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The Legal and Ethical Environment of Business
Test 1 Study Guide
∙ Class 2 Notes/Things to know
A.) A law is a body of rules that are made to regulate how citizens and they are usually made by a controlling authority that can enforce the law.
B.) Precedent is a legal decision that serves as a guide for future cases. C.) Stare decisis is essentially the doctrine of precedent. Courts will use stare decisis when a previous issue has been previously brought up and a ruling has already been issued. This operates horizontally (meaning it can to apply of courts on the same level) and vertically (meaning it can apply to courts of a higher power).
D.) Binding authority is when precedent has been set up from a higher court and a lower court has to follow it.
U.S We also discuss several other topics like What is the cambrian explosion?
U.S Circuit Courts
F.) Persuasive authority is when a judge follows the opinion of another court in their own court because they agree with that court’s decision. G.) Courts only have to follow decisions from courts of their own level. H.) Remember the acronym QLCFA for legal critical thinking. Question: What are you trying to answer? Law checklist: Check and see what the law says. Facts: How do the facts of the situation fit into the law? Answer: Answer the question.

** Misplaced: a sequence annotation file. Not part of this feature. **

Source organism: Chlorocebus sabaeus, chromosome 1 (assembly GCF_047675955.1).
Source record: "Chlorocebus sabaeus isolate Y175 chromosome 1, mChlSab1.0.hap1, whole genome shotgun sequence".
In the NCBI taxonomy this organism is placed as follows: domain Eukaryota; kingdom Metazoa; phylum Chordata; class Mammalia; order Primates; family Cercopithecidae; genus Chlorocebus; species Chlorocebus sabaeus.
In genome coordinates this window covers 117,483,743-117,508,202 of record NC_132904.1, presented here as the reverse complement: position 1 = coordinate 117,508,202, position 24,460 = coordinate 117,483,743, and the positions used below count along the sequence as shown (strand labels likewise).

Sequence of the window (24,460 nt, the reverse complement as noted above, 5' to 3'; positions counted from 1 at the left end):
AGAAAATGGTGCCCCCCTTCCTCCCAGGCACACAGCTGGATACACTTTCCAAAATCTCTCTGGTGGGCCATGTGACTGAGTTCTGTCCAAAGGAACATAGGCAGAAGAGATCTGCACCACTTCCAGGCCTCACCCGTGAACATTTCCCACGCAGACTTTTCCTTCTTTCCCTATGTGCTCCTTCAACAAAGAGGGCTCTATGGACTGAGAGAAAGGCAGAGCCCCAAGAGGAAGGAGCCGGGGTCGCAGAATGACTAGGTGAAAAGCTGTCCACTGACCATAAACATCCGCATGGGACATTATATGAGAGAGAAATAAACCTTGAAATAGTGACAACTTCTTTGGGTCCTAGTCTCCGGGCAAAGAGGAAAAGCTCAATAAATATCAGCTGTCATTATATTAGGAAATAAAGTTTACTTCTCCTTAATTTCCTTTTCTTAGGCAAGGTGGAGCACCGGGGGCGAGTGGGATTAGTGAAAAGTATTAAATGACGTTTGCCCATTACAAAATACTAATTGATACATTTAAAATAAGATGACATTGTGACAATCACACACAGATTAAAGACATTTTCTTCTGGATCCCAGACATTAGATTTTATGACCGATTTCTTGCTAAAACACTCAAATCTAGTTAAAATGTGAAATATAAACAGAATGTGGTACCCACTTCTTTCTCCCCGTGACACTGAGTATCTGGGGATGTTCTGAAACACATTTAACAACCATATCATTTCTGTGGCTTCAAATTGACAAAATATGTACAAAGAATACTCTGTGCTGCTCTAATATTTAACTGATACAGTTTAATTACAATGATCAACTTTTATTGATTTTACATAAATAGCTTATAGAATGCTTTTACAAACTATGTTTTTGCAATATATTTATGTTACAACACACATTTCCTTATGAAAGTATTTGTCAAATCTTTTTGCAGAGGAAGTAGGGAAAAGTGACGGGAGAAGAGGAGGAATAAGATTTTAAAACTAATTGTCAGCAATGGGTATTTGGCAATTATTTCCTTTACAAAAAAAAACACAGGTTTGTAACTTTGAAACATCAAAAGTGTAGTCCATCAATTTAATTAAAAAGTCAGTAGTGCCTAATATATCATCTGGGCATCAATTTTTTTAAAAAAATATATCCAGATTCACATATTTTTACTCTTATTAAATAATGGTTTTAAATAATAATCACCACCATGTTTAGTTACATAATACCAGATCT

We also discuss several other topics like Holism is a characteristic of the anthropological perspective that?
∙ Types of Ethics to Know
A.) Ethical fundamentalism basically a set of rules on what the correct moral action is. EX: Ten Commandments. A disadvantage of this is that the rules are very rigid and cannot help you in every situation.
B.) Utilitarianism States that a person should act in accordance with what would give society the greater good for the most people. A con is that it is hard to determine what is a benefit and it is hard to actually reach a solution in some situations.
C.) Kantian ethics people should evaluate moral actions on the basis of if everyone acted in this manner would it benefit society as a whole. Additionally, treat others how you would want everyone in society to treat you in that particular moral situation. A disadvantage is society is too complex and too inconsistent for this to always be useful.
D.) Rawls’ Social Justice Theory a person should make moral decisions with no status or concept of rank or power and try to make the fairest decision. Unfortunately there’s no way to completely remove a bias or concept from a point of view.
E.) Ethical relativism people make moral decisions based on what they think is right and wrong. The problem with this theory is that people are too concerned with their selves and don’t consider how this impact others.
∙ SOCIAL RESPONSIBILITIES OF BUSINESSES If you want to learn more check out Matter can be classified into how many elements?
A.) IS THE RESONSIBLITY OF BUSINESS JUST TO MAXIMIZE PROFITS AND NOT WORRY ABOUT ANYTHING ELSE?
B.) SHOULD COMPANIES JUST WORRY ABOUT THE MORAL MINIUM AND MAKE A PROFIT THAT DOESN’T HARM OTHERS?
C.) IS THE SHAREHOLDER’S INTEREST MORE IMPORTANT THAN THE COMPANY IMPACT ON OTHER PEOPLE OR THE ENVIRONMENT? D.) SHOULD COMPANIES TAKE AFFIRMATIVE ACTION TO DO WELL WITH OTHERS AND TRY TO BE SOCIALLY RESPONSIBLE?